Using the markets capitalization and shares traded benchmarks, NASDAQ and the New York Stock Exchange are the top two stock exchanges in the world, with a combined market capitalization of just over $45 trillion. Together, their 6,500 listings now need to rigorously examine the question, “What is ESG investing and how will ESG compliance and reporting affect the way we do business and, more importantly, our share price?”
Similarly, investors and asset managers have now immersed themselves in ESG investments. As of December 2020, a surprising 33% of managed assets in the U.S. worth some $51.4 trillion fall into the “sustainable and responsible investment” (SRI) category.
So what’s the deal with ESG investments? Read on for the briefest of explanations.
The Start of Socially Responsible Investment
In 1992, two things happened. The first was the Rio de Janeiro Earth Summit in June, which gave rise to the Rio Declaration on Environment and Development. That document was one of the first-ever to mention “sustainable development”. At the time, most people wondered whether ” sustainability” was a real word.
December of that year saw the publication of The Cadbury Report on corporate governance. These two events prompted quoted companies around the world to start reporting on more than just their annual financial statements. The need for transparent disclosure on financial, environmental, social, and corporate governance matters leaped to the foreground.
Everyone wondered just how sustainable these endeavors would be, But, hey presto! Almost thirty years later, ESG (environmental, social, and governance) reporting has gained so much traction that sustainability criteria have become serious investment considerations.
What Is ESG Investing?
ESG investing is investing in companies that engage in ethical practices and good governance. Frameworks and standards that deal with these issues in an attempt to achieve some sort of uniformity in ESG disclosure are:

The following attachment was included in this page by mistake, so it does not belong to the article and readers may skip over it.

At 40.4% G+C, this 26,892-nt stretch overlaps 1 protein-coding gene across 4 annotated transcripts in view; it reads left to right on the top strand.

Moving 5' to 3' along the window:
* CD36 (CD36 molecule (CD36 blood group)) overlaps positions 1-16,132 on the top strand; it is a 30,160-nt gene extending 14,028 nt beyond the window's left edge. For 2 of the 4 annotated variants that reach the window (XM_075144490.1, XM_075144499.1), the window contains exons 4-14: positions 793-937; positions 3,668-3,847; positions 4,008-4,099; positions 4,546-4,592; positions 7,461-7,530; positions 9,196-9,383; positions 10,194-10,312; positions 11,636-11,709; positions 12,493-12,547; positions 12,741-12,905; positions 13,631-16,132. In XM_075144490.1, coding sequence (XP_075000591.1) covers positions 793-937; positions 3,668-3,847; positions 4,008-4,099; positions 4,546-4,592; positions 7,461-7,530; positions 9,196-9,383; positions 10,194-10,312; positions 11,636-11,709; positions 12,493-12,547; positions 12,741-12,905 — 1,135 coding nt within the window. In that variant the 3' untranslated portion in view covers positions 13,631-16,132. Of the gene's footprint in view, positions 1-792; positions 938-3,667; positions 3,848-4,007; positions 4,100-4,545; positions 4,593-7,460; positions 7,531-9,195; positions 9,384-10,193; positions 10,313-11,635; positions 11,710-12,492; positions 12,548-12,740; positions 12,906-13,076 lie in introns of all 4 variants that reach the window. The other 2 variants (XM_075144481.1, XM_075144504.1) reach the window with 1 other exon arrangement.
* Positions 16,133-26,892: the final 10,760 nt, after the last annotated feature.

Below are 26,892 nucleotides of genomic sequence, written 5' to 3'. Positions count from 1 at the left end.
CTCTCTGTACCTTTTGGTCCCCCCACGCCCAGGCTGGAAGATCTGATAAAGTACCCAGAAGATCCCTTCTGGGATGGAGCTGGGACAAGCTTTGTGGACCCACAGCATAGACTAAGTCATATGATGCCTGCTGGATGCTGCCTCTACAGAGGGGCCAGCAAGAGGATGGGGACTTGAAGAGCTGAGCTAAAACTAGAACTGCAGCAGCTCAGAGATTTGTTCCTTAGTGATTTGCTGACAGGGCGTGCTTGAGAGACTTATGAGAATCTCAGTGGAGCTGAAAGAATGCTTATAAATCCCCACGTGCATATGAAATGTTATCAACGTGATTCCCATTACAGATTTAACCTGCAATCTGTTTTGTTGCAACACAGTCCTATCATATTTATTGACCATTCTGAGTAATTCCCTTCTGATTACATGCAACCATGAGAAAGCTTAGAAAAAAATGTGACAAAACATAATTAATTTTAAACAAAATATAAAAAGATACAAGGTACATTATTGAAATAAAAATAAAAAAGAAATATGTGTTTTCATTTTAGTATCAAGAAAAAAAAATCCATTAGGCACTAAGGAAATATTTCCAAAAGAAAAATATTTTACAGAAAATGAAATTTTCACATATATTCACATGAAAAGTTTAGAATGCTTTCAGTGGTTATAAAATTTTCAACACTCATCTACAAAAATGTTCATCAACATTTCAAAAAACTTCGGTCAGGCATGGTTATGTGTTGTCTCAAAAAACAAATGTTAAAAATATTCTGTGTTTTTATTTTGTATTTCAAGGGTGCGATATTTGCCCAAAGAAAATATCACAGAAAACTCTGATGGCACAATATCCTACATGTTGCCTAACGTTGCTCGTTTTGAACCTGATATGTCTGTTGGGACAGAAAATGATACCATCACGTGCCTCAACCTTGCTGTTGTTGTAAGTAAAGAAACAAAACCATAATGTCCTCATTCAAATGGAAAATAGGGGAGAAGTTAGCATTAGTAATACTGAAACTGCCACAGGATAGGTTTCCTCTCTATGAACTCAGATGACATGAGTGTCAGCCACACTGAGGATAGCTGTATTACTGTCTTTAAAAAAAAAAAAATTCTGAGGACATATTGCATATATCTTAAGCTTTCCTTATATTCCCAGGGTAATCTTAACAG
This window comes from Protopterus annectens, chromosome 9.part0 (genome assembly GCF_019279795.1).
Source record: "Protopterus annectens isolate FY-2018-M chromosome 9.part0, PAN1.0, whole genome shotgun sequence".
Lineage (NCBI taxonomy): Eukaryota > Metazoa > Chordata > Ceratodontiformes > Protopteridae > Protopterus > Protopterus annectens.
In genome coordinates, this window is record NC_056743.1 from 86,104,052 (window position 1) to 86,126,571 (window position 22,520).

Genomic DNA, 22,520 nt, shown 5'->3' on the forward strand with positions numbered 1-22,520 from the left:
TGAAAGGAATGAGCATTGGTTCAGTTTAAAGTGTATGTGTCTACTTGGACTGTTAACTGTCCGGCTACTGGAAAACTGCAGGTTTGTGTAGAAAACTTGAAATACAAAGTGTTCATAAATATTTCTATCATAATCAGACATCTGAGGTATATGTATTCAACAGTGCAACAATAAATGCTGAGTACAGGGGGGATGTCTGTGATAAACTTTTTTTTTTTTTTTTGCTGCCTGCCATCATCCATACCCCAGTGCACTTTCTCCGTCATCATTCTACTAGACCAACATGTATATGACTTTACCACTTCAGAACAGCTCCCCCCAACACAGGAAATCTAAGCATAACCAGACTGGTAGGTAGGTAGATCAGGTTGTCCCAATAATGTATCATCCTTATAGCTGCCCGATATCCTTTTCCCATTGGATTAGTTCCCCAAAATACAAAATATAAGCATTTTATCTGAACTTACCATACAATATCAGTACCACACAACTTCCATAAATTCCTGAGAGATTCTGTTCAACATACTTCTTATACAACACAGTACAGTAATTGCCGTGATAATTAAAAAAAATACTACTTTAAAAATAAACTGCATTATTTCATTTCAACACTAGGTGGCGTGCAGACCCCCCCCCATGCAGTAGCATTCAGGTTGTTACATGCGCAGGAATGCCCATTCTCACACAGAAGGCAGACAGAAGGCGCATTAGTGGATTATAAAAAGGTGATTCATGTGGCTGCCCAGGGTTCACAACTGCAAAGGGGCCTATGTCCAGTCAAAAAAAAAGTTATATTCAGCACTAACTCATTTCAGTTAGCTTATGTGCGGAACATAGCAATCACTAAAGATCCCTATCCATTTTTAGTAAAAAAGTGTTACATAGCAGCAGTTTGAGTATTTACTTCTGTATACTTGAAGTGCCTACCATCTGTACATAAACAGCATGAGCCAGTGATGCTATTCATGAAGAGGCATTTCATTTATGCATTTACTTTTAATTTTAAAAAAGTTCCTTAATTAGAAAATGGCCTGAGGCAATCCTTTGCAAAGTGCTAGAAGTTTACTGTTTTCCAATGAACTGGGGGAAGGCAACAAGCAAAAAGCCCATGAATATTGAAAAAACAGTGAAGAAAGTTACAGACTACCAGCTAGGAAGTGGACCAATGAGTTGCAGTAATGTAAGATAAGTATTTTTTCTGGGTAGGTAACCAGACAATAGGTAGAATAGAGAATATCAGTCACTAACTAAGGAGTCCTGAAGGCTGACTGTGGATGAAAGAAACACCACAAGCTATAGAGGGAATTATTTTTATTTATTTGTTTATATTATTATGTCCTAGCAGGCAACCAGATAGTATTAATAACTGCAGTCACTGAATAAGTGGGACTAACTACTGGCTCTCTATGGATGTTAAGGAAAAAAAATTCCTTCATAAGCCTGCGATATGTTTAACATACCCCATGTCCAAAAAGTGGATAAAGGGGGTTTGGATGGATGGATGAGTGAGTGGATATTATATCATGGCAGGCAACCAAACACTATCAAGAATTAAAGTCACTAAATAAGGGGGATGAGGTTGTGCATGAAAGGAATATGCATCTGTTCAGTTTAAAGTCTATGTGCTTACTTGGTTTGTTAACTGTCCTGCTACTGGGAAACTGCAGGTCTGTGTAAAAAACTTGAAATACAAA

- The Task Force on Climate-Related Financial Disclosures
- The Sustainability Accounting Standards Board
- The CDP – Carbon Disclosure Project
- The CDSB – Climate Disclosure Standards Board
- The GRI – Global Reporting Initiative
- The IIRC – International Integrated Reporting Council
With the mushrooming of so many different, but not dissimilar frameworks and standards, it is hard to see the wood for the trees. SRI has been criticized by many for not having a solid set of metrics and being somewhat “fluffy”, while GRI has a comprehensive set of metrics.
Yet even GRI has become less prominent in the wake of the Europen Union’s Regulation on sustainability‐related disclosures in the financial services sector (the SFDR, for short). Sustainable Finance Disclosure Regulation came into effect in March 2021.
The regulations were formulated as a result of the United Nation’s 2030 Agenda for Sustainable Development, which the EU heartily endorses. In fact, the EU is putting its money where its mouth is, in the form of around EUR 1 trillion for green investment in the next ten years.
Evan Harvey NASDAQ Global Head of Sustainability confirms that “Nasdaq integrates sustainability best practices in its global operation, transparently reports progress to stakeholders, and rigorously advocates for better and more actionable capital market standards”. That will certainly be helpful when companies seek to incorporate the “net zero by 2050” initiative kicks into high hear.
Sustainability Reporting Based on Hard Data
Investors crave ESG data that is both relevant and easy to digest. Key in ESG reporting, disclosure, and methods of calculation is consistency. Your ESG disclosures must be backed up by hard data. Favorable ESG ratings will be rewarded with investor interest. Misleading or superficial sustainability data will have investors running a country mile.
What is ESG investing going to do for your ROI? Don’t worry, all current indicators suggest that a portfolio of ESG investments will be just as profitable, if not more so, in the years ahead.
What ESG investments will do is have a positive effect on mitigating climate change. And, quite frankly, that’s got to be worth something.
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